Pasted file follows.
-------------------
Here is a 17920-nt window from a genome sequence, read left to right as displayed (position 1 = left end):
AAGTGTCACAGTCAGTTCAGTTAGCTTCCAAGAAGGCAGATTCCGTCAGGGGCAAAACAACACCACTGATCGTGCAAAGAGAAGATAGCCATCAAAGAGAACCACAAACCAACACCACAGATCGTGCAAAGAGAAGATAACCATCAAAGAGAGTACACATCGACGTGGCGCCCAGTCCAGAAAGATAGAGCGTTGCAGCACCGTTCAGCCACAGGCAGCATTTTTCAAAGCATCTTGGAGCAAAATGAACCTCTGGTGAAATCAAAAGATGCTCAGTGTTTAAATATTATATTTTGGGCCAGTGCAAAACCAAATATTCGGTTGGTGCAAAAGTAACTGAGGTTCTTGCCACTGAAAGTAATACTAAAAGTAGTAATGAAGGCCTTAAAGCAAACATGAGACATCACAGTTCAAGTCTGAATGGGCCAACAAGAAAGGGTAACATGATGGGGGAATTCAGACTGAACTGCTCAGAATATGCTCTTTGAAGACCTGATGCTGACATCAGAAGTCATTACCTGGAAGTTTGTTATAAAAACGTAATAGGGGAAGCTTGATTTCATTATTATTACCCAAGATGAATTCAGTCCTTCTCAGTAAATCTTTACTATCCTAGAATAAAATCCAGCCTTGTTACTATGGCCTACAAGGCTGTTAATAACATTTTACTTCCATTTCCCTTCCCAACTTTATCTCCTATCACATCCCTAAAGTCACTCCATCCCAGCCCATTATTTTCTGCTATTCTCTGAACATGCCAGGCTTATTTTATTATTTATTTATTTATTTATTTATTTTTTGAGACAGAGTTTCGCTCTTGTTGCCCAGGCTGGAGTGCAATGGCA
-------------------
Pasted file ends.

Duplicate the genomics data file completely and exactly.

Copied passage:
Here is a 17920-nt window from a genome sequence, read left to right as displayed (position 1 = left end):
AAGTGTCACAGTCAGTTCAGTTAGCTTCCAAGAAGGCAGATTCCGTCAGGGGCAAAACAACACCACTGATCGTGCAAAGAGAAGATAGCCATCAAAGAGAACCACAAACCAACACCACAGATCGTGCAAAGAGAAGATAACCATCAAAGAGAGTACACATCGACGTGGCGCCCAGTCCAGAAAGATAGAGCGTTGCAGCACCGTTCAGCCACAGGCAGCATTTTTCAAAGCATCTTGGAGCAAAATGAACCTCTGGTGAAATCAAAAGATGCTCAGTGTTTAAATATTATATTTTGGGCCAGTGCAAAACCAAATATTCGGTTGGTGCAAAAGTAACTGAGGTTCTTGCCACTGAAAGTAATACTAAAAGTAGTAATGAAGGCCTTAAAGCAAACATGAGACATCACAGTTCAAGTCTGAATGGGCCAACAAGAAAGGGTAACATGATGGGGGAATTCAGACTGAACTGCTCAGAATATGCTCTTTGAAGACCTGATGCTGACATCAGAAGTCATTACCTGGAAGTTTGTTATAAAAACGTAATAGGGGAAGCTTGATTTCATTATTATTACCCAAGATGAATTCAGTCCTTCTCAGTAAATCTTTACTATCCTAGAATAAAATCCAGCCTTGTTACTATGGCCTACAAGGCTGTTAATAACATTTTACTTCCATTTCCCTTCCCAACTTTATCTCCTATCACATCCCTAAAGTCACTCCATCCCAGCCCATTATTTTCTGCTATTCTCTGAACATGCCAGGCTTATTTTATTATTTATTTATTTATTTATTTATTTTTTGAGACAGAGTTTCGCTCTTGTTGCCCAGGCTGGAGTGCAATGGCA